Scott Cawelti

About Scott Cawelti -

Scott Cawelti was born and raised in Cedar Falls, Iowa. He taught writing, film, and literature at the University of Northern Iowa (UNI) from 1968-2008, and has written regular opinion columns and reviews for the Waterloo / Cedar Falls Courier since the late 1970s.  He played for years in a folk duo with Robert James Waller and still regularly performs as a singer/guitarist/songwriter. Scott continues to teach as an adjunct instructor at UNI.

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An Open Letter to Dr. William Ruud, UNI’s 10th President

  • Posted on Feb 17, 2013 by Scott Cawelti

This was published in this morning's Courier, and offers an overview of the challenges that UNI's recently hired President faces.  


Dear Dr. Ruud:

Welcome to UNI, Cedar Falls, Cedar Valley, State of Iowa, and the Upper Midwest.  Since you’re from North Dakota, welcome home.

Nice not to have to explain why we stay here, since you already understand.    

As you’re probably aware, many observers believe that UNI needs a Savior as much as a President.  From Day One,  “Save Us” will be the unspoken message from UNI’s conflicted and conflicting constituents—faculty, students, parents, alumni, taxpayers, fellow administrators, Regents. 

All of them embody disparate wants and needs, and your job amounts to finding ways to satisfy most of them most of the time.  That’s a Savior’s task on a Presidential salary.

Higher education faces unprecedented changes, top to bottom, and most academics react to real change like cold water on a hot griddle.

I speak from experience, having served in UNI trenches for four decades.

I knew and observed Maucker, Kamerick, Curris, Koob, and Allen from a variety of faculty perspectives.  Though none were drinking buddies, I spoke with them in dozens of venues over the years, observing what they did and didn’t do for UNI.

So for what it’s worth: 

*On top of ongoing budget issues, no previous UNI President has faced both falling enrollment and potential AAUP censure.   If censure actually comes to pass, and if enrollment continues to drop, UNI will likely be declared officially in decline.

 No president wants to preside over a university in decline, so—save us. 

            *Many faculty would also love to be saved from further disruptions, meaning pressures for campus-wide online education, faddish interactive teaching strategies, endless outcomes assessments, imposed technology, and so on.   If you support too many changes too soon, you risk losing faculty confidence.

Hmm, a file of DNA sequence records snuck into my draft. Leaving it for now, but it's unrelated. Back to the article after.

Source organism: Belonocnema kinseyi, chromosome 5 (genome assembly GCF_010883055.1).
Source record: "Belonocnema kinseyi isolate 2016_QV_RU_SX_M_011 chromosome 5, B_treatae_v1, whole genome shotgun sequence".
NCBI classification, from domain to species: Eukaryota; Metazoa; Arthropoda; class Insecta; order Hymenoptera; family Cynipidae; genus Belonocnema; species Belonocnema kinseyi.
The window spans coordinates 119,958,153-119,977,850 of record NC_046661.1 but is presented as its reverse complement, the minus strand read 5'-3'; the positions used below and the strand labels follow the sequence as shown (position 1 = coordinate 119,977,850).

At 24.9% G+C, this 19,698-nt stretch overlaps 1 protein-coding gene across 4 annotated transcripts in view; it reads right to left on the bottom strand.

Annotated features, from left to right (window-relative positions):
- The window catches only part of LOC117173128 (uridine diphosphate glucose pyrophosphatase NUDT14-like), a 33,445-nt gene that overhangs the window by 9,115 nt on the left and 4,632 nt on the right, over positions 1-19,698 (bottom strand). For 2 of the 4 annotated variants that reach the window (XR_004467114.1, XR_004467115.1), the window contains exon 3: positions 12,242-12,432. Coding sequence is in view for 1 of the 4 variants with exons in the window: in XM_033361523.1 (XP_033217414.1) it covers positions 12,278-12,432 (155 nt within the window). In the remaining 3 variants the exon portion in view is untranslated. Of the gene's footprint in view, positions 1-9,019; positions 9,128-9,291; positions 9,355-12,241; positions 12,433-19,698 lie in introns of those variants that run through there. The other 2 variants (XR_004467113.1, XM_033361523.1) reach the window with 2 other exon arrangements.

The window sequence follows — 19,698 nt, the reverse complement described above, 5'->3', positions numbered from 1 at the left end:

Yet if you don’t support major changes, you risk obsolescence.  You will succeed only if you find the right balance.

*Major conflicts still exist on campus, rocks and hard places against which many an administrator has been flattened or crushed.  Faculty governance, for example, at UNI involves both a Faculty Senate and a Union.   Which group holds real power?  Depends.   Good luck. 

*Too much taxpayer and tuition money gets spent on unsupportable activities, as most faculty will insist.  Can you cut administrative costs?  Athletics?  If you want to raise faculty morale quickly, cut both.  Deeply. 

*Forget about pleasing everyone, and sometimes, anyone.   If you please faculty, your Board of Regents supporters will give you hell.  If you please the Board of Regents, the faculty will fume, gripe, and sue.  If you please students, both the Board of Regents and Faculty will sharpen their knives.   

If you please everyone, you’ve probably done essentially nothing.  

If you want to be loved, remember you have Fuzzy.  (Writer’s Note:  Fuzzy is Dr. Ruud’s cockapoo.) 

            Case in point: The Lab School. When Ben Allen closed it, he was only doing what every UNI President before him had sought for years. It was inefficient, insufficient, and ultimately unworthy of the university’s support. 

Many if not most faculty wanted it closed but feared speaking out. A few die-hard supporters thought closing it was the equivalent of UNI committing suicide.  They said so, loudly and publically for months, creating a verbal civil war.    

            Was there any way to avoid such rancor?  Faculty claim they weren’t properly consulted, but the administration considered “consulting” as little more than a delaying tactic, and endless swamp of meetings.  

            Still, Allen needed to be more straight-up, clear, and lay out alternatives from the beginning for everyone concerned.  Too much seemed below the board. 

Dr. Ruud, you have a reputation for being above board, transparent, and straightforward.  Everyone’s hopes it’s true.  

            *UNI still offers a superb undergraduate education, thanks to the quality of both faculty and students. 

If you maintain that without faltering, you will be a good president. 

            If you enhance it, you will be a great president. 

            If you transform UNI into a university that embodies positive change while offering viable and effective new approaches embraced by faculty and students alike, you will be taken as a Presidential Savior.  That would be a miracle.  

            Go for it.   

            Sincerely, Scott Cawelti, Emeritus Faculty and UNI Supporter        

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